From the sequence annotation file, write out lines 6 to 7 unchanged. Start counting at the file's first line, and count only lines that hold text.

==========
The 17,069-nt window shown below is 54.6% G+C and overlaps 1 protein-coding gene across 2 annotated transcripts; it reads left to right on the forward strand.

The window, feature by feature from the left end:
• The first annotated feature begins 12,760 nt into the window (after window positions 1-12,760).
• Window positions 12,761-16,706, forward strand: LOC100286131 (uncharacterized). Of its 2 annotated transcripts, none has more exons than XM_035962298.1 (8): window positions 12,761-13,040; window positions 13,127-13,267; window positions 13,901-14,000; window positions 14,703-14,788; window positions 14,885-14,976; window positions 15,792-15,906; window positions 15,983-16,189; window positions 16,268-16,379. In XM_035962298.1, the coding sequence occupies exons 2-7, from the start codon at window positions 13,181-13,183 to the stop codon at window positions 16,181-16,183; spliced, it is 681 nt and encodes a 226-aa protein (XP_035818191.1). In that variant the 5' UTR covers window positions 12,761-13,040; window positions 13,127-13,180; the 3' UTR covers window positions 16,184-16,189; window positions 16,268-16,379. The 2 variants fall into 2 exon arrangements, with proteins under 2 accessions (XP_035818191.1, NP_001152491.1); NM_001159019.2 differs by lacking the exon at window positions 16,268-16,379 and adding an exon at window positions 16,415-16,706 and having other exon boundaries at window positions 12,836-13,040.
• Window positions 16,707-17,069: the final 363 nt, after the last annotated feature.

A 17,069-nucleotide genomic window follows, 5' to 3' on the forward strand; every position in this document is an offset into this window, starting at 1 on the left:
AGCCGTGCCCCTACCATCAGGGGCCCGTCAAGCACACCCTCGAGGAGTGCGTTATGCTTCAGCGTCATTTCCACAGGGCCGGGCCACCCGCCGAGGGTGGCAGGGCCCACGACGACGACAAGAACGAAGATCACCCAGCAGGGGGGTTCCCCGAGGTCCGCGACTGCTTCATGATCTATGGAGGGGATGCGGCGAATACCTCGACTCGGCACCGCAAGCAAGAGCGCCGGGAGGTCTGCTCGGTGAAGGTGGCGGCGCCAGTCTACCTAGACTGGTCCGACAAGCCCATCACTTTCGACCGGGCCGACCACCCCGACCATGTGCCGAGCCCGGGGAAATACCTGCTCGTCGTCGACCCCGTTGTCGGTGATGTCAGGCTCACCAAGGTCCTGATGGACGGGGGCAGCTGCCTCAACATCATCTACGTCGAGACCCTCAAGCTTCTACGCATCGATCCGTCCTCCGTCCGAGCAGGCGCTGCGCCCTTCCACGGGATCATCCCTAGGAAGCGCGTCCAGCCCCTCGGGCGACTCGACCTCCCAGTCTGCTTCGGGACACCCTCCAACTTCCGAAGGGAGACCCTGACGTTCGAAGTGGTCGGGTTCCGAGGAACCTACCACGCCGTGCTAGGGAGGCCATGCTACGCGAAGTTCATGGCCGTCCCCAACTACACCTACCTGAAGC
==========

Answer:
A 17,069-nucleotide genomic window follows, 5' to 3' on the forward strand; every position in this document is an offset into this window, starting at 1 on the left:
AGCCGTGCCCCTACCATCAGGGGCCCGTCAAGCACACCCTCGAGGAGTGCGTTATGCTTCAGCGTCATTTCCACAGGGCCGGGCCACCCGCCGAGGGTGGCAGGGCCCACGACGACGACAAGAACGAAGATCACCCAGCAGGGGGGTTCCCCGAGGTCCGCGACTGCTTCATGATCTATGGAGGGGATGCGGCGAATACCTCGACTCGGCACCGCAAGCAAGAGCGCCGGGAGGTCTGCTCGGTGAAGGTGGCGGCGCCAGTCTACCTAGACTGGTCCGACAAGCCCATCACTTTCGACCGGGCCGACCACCCCGACCATGTGCCGAGCCCGGGGAAATACCTGCTCGTCGTCGACCCCGTTGTCGGTGATGTCAGGCTCACCAAGGTCCTGATGGACGGGGGCAGCTGCCTCAACATCATCTACGTCGAGACCCTCAAGCTTCTACGCATCGATCCGTCCTCCGTCCGAGCAGGCGCTGCGCCCTTCCACGGGATCATCCCTAGGAAGCGCGTCCAGCCCCTCGGGCGACTCGACCTCCCAGTCTGCTTCGGGACACCCTCCAACTTCCGAAGGGAGACCCTGACGTTCGAAGTGGTCGGGTTCCGAGGAACCTACCACGCCGTGCTAGGGAGGCCATGCTACGCGAAGTTCATGGCCGTCCCCAACTACACCTACCTGAAGC